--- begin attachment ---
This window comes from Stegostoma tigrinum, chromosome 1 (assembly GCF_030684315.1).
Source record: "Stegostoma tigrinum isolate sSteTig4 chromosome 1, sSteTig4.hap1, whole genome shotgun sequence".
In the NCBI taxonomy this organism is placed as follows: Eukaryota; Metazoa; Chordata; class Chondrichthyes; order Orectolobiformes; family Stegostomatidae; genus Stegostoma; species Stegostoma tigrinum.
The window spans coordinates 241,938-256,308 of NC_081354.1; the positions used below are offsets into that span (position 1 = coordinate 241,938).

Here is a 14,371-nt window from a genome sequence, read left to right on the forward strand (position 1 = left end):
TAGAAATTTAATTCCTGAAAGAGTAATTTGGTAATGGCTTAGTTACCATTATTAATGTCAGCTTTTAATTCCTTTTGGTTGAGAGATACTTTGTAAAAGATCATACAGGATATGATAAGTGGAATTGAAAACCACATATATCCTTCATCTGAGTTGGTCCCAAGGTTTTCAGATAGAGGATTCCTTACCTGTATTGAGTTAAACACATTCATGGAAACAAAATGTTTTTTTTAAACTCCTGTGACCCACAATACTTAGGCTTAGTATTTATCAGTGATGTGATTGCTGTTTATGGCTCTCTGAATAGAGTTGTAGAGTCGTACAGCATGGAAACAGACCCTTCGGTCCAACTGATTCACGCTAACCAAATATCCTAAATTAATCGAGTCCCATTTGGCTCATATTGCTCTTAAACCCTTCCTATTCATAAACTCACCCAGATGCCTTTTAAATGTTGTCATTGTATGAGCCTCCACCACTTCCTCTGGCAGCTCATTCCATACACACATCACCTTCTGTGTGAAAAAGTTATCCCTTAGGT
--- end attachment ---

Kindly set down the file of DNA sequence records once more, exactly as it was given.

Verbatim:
This window comes from Stegostoma tigrinum, chromosome 1 (assembly GCF_030684315.1).
Source record: "Stegostoma tigrinum isolate sSteTig4 chromosome 1, sSteTig4.hap1, whole genome shotgun sequence".
In the NCBI taxonomy this organism is placed as follows: Eukaryota; Metazoa; Chordata; class Chondrichthyes; order Orectolobiformes; family Stegostomatidae; genus Stegostoma; species Stegostoma tigrinum.
The window spans coordinates 241,938-256,308 of NC_081354.1; the positions used below are offsets into that span (position 1 = coordinate 241,938).

Here is a 14,371-nt window from a genome sequence, read left to right on the forward strand (position 1 = left end):
TAGAAATTTAATTCCTGAAAGAGTAATTTGGTAATGGCTTAGTTACCATTATTAATGTCAGCTTTTAATTCCTTTTGGTTGAGAGATACTTTGTAAAAGATCATACAGGATATGATAAGTGGAATTGAAAACCACATATATCCTTCATCTGAGTTGGTCCCAAGGTTTTCAGATAGAGGATTCCTTACCTGTATTGAGTTAAACACATTCATGGAAACAAAATGTTTTTTTTAAACTCCTGTGACCCACAATACTTAGGCTTAGTATTTATCAGTGATGTGATTGCTGTTTATGGCTCTCTGAATAGAGTTGTAGAGTCGTACAGCATGGAAACAGACCCTTCGGTCCAACTGATTCACGCTAACCAAATATCCTAAATTAATCGAGTCCCATTTGGCTCATATTGCTCTTAAACCCTTCCTATTCATAAACTCACCCAGATGCCTTTTAAATGTTGTCATTGTATGAGCCTCCACCACTTCCTCTGGCAGCTCATTCCATACACACATCACCTTCTGTGTGAAAAAGTTATCCCTTAGGT